Bromus inermis is a highly competitive C3 grass that forms a dense sod, resulting in smothering and exclusion of other (native) species and decreasing natural biodiversity (ANHP, 2002; Oftinowski et al., 2007). ANHP (2002) writes that "Smooth brome may inhibit natural succession processes...and [serves as an] alternate host for viral diseases of crops." Anemone patens, a long lived native perennial in North American grasslands, is negatively affected by the presence of B. inermis. The thatch left by previous B. inermis growth creates an issue for survival and germination of A. patens seeds (Williams & Crone, 2006). B. inermis has also shown to alter the population dynamics of the dominant native perennial prairie cordgrass (Spartina pectinata). When B. inermis grows in conjunction with native S. pectinata is known to reduce patch growth, decrease colonization rates and increase extinction rates of the native species (Dillemuth et al., 2009). B. inermis is also known to significantly impact the population dynamics and movement behaviour of several native arthropod species in North American prairies (Baum et al., 2004; Cronin 2003a, b, 2007; Cronin & Haynes 2004; Cronin et al., 2004; Haynes & Cronin 2003).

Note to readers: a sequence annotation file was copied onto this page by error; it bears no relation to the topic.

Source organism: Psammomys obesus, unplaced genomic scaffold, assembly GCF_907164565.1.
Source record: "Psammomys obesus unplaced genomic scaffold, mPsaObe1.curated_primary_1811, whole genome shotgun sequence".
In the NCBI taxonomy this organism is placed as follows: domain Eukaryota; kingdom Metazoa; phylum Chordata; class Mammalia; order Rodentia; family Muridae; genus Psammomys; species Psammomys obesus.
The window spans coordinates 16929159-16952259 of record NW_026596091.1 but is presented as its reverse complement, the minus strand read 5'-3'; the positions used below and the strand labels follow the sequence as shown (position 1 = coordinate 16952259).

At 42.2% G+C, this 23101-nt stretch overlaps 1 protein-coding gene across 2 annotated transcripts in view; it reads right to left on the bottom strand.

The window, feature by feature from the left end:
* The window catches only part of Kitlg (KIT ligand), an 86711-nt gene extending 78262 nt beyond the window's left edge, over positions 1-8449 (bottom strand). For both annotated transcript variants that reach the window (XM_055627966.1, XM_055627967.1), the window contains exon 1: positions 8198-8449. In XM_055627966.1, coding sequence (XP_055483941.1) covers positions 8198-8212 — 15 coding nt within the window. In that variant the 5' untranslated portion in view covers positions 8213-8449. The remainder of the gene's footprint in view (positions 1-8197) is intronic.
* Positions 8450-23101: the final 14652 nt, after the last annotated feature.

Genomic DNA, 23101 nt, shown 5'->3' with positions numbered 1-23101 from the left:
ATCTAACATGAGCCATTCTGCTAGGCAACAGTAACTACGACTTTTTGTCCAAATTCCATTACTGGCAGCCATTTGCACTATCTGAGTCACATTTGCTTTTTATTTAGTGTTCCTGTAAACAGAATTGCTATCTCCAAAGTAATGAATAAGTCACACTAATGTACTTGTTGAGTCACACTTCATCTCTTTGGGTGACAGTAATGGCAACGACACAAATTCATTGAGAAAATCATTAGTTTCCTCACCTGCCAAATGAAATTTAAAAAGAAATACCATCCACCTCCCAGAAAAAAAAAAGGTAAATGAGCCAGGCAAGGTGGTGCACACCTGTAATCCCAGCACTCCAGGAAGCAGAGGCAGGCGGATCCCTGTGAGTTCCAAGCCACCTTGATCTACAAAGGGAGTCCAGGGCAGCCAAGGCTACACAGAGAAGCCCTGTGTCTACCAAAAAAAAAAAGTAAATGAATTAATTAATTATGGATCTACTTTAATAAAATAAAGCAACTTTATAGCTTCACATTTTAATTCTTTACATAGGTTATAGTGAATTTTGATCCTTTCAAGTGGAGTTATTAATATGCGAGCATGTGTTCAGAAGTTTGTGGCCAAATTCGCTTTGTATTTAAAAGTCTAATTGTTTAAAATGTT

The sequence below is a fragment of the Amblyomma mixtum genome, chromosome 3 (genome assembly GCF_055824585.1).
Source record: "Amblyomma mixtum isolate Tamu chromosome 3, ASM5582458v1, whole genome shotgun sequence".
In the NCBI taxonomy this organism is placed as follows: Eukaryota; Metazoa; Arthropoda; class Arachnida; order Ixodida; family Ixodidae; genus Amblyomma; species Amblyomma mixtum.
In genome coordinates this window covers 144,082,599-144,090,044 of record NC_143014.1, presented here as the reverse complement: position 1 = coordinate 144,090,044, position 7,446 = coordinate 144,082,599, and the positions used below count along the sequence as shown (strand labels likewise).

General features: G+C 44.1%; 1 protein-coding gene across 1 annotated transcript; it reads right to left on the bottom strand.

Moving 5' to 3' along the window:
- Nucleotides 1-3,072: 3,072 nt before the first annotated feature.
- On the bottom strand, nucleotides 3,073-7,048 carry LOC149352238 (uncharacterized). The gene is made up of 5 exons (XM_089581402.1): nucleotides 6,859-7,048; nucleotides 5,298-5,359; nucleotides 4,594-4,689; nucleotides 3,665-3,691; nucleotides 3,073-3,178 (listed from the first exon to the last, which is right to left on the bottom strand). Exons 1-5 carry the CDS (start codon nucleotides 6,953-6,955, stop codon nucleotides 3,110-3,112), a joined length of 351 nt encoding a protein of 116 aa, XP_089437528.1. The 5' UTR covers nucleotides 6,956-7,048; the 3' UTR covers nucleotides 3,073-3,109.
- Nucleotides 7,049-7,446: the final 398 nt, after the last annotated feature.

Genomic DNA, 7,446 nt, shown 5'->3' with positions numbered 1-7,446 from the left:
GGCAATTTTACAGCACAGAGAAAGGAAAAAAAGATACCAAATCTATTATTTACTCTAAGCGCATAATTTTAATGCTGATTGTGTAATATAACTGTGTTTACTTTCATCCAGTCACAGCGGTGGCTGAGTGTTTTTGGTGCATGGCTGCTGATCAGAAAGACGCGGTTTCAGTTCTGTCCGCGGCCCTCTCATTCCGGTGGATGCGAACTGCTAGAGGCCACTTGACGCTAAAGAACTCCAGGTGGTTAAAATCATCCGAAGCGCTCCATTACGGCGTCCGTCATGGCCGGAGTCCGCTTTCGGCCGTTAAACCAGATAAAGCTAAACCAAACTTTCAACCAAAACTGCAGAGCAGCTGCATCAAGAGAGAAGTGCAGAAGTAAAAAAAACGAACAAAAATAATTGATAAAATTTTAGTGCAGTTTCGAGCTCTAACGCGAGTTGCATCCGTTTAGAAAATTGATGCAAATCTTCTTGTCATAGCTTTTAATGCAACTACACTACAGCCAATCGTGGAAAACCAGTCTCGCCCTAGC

Silver leafhopper (Athysanus argentarius), an insect introduced form Europe, is frequently found in fields of smooth brome. Other insects that feed on Bromus spp. include the large headed grasshopper (Phoetaliotes nebrascensis) and the many winged wainscot (Leucania multilinea). Because smooth brome "lacks awns that can injure...mouthparts and gastrointestinal tracts" it is enjoyed by rabbits and hoofed herbivores (Hilty, 2007).
    B. inermis is planted to increase forage or to reduce erosion after fire (Grace et al, 2002). Smooth brome is used as hay, pasture, or silage for livestock, as it is high in protein. It works well in a cropping system with alfalfa or other legumes. B. inermis' massive root system makes it a very effective erosion control (USDA, 2007).